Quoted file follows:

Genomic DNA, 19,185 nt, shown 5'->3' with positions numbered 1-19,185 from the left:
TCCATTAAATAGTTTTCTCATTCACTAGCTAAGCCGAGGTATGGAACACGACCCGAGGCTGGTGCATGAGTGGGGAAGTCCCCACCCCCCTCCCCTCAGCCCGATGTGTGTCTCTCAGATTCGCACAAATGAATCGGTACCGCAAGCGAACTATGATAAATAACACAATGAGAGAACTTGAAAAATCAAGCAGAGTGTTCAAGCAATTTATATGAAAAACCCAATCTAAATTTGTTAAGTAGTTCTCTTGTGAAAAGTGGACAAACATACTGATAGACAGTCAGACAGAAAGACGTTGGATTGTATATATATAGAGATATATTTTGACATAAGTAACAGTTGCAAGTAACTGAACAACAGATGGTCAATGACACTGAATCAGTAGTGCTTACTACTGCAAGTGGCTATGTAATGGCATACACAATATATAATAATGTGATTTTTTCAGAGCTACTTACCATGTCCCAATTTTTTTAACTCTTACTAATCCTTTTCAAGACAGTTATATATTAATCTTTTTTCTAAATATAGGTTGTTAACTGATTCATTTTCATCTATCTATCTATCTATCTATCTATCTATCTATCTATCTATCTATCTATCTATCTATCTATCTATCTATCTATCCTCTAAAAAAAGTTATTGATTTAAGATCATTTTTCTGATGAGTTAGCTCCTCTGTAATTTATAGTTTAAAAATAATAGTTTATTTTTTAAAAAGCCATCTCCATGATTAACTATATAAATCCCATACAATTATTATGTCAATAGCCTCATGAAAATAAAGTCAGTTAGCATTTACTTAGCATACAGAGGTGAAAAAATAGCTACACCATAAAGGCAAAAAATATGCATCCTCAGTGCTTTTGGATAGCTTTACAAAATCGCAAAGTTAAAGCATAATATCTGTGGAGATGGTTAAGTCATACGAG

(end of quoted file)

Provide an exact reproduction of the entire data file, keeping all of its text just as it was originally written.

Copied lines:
Genomic DNA, 19,185 nt, shown 5'->3' with positions numbered 1-19,185 from the left:
TCCATTAAATAGTTTTCTCATTCACTAGCTAAGCCGAGGTATGGAACACGACCCGAGGCTGGTGCATGAGTGGGGAAGTCCCCACCCCCCTCCCCTCAGCCCGATGTGTGTCTCTCAGATTCGCACAAATGAATCGGTACCGCAAGCGAACTATGATAAATAACACAATGAGAGAACTTGAAAAATCAAGCAGAGTGTTCAAGCAATTTATATGAAAAACCCAATCTAAATTTGTTAAGTAGTTCTCTTGTGAAAAGTGGACAAACATACTGATAGACAGTCAGACAGAAAGACGTTGGATTGTATATATATAGAGATATATTTTGACATAAGTAACAGTTGCAAGTAACTGAACAACAGATGGTCAATGACACTGAATCAGTAGTGCTTACTACTGCAAGTGGCTATGTAATGGCATACACAATATATAATAATGTGATTTTTTCAGAGCTACTTACCATGTCCCAATTTTTTTAACTCTTACTAATCCTTTTCAAGACAGTTATATATTAATCTTTTTTCTAAATATAGGTTGTTAACTGATTCATTTTCATCTATCTATCTATCTATCTATCTATCTATCTATCTATCTATCTATCTATCTATCTATCTATCTATCTATCTATCCTCTAAAAAAAGTTATTGATTTAAGATCATTTTTCTGATGAGTTAGCTCCTCTGTAATTTATAGTTTAAAAATAATAGTTTATTTTTTAAAAAGCCATCTCCATGATTAACTATATAAATCCCATACAATTATTATGTCAATAGCCTCATGAAAATAAAGTCAGTTAGCATTTACTTAGCATACAGAGGTGAAAAAATAGCTACACCATAAAGGCAAAAAATATGCATCCTCAGTGCTTTTGGATAGCTTTACAAAATCGCAAAGTTAAAGCATAATATCTGTGGAGATGGTTAAGTCATACGAG